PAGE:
“If Beale Street Could Talk”
Release Date: December 25, 2018 (USA wide release)
Running Time: 119 mins
Directed by: Barry Jenkins
Starring: Kiki Layne
“If Beale Street Could Talk” is based on the novel of the same name written by civil rights icon and great American author James Baldwin. It is a story of love––a love interrupted by gross injustice, but a love which prevails nonetheless. It is a story of hope in times of heartache and hardship.
“Beale Street” is directed and written for the screen by Barry Jenkins. Jenkins was largely unknown three years ago, but his 2016 film “Moonlight” left critics in awe of his talent. Jenkins won an Oscar for writing the screenplay to that film, and “Moonlight” went on to win the coveted Best Picture award, following a brief few moments in which “La La Land” was thought to be the winner due to a mix-up.
The way in which Jenkins uses color in his films is mesmerizing. I felt this way after seeing the deep blues he used in “Moonlight,” and “Beale Street” is further proof of his talent. The yellows, greens and oranges, which permeate this film, had me visually interested from beginning to end.
Many of the beautiful colors in the film come from the clothing worn by the characters. I usually do not pay much attention to costume design in movies, but it is so exemplary here that I could not help but notice. Not only do the costumes effectively emulate the 1970s, the time period in which the film is set, but it also serves a symbolic purpose.
Jenkins excels as director and as a screenwriter as well. It certainly helps to have the work of a master of the English language like Baldwin to go off of, but adapting a novel to the screen is not simply a matter of copy and pasting. Jenkins rearranges Baldwin’s text to make it flow better as a film. He chooses to tell the story in a non-chronological fashion. This was a smart choice because otherwise the entire first half of the movie would have had a joyous and romantic atmosphere, while the second half would be emotionally devastating. It still would have worked, but this way there is not a sudden tonal spike. It also makes the story more intriguing, as the audience is left wondering how things got from one place to the next.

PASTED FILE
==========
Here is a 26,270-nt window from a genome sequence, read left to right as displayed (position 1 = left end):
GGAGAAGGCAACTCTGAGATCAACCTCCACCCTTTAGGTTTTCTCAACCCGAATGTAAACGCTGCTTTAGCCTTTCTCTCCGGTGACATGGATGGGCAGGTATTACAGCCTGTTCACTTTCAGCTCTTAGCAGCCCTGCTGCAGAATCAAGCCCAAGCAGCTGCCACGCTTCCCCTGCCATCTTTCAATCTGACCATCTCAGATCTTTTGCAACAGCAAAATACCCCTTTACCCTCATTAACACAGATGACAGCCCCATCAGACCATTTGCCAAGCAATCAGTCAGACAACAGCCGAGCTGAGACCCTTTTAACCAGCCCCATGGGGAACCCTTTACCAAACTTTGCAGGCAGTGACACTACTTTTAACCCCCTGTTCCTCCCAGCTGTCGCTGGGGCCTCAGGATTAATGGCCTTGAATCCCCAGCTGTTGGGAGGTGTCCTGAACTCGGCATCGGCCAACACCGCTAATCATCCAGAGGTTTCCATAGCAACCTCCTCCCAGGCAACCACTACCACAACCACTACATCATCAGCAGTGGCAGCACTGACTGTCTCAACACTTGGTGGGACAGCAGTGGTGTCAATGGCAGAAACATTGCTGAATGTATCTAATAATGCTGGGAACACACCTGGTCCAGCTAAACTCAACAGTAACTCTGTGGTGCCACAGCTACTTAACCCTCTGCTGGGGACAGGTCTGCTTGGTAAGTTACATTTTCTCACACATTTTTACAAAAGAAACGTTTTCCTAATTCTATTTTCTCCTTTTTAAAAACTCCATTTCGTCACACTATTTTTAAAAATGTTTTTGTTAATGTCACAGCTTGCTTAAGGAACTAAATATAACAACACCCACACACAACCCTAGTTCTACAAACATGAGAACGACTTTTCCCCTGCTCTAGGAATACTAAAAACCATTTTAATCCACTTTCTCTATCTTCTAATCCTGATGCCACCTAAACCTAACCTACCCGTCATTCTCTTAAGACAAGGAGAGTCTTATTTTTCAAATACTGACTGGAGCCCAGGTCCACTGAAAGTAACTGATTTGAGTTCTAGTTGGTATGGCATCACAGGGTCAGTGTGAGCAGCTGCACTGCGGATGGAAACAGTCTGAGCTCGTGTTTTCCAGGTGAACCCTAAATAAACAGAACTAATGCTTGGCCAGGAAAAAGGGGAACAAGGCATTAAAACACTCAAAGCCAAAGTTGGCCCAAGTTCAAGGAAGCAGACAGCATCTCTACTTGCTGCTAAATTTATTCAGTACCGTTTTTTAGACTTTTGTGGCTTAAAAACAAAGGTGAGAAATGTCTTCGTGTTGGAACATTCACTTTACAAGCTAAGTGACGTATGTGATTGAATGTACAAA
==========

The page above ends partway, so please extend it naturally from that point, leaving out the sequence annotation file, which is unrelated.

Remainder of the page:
All of the performances in “Beale Street” are superb. These characters are already infused with personality and likeability by the script, but the excellent performances by the talented cast elevate things even further. The actors and actresses make their characters feel unbearably real. Perhaps the most affecting performance comes from Regina King. She is given the most emotional scene in the film, and the persistence to fight for a hopeless cause out of nothing but love is ultra-believable and stunningly human.
The musical score from Nicholas Littrell is outstanding. Littrell predominantly uses strings (mostly cello and violin), but these are interspersed with brass and piano. It is beautiful and enhances the blissfully romantic scenes as well as the moments of pain and heartache, and everything in between.
My issues with this film are incredibly minimal. “Beale Street” employs narration at certain points throughout. Unlike some critics, I do not believe that using narration in films is always a bad idea. I do, however, believe it should be used sparingly. While I do think some bits of narration could have been cut, my biggest problem was the poor sound mixing whenever the disembodied voice of the narrator came in. It just sounded unnatural, and in a movie which feels so incredibly realistic, that was distracting to me.
I really have no other complaints to speak of. This was an amazing film which cemented Barry Jenkins as one of the most visionary directors of his time.
Drew Eckhart is a sophomore history and pre-law major from Edmond, OK. He has loved movies for as long as he can remember but thinks his passion really began when he watched “The Dark Knight” for the first time in theaters. His favorite type of movie blends comedy and drama seamlessly, and he loves great action films. In Drew’s free time, he enjoys reading and playing video games, as well as watching TV and movies. His favorite TV show is “BoJack Horseman” and his favorite movie is “Whiplash.”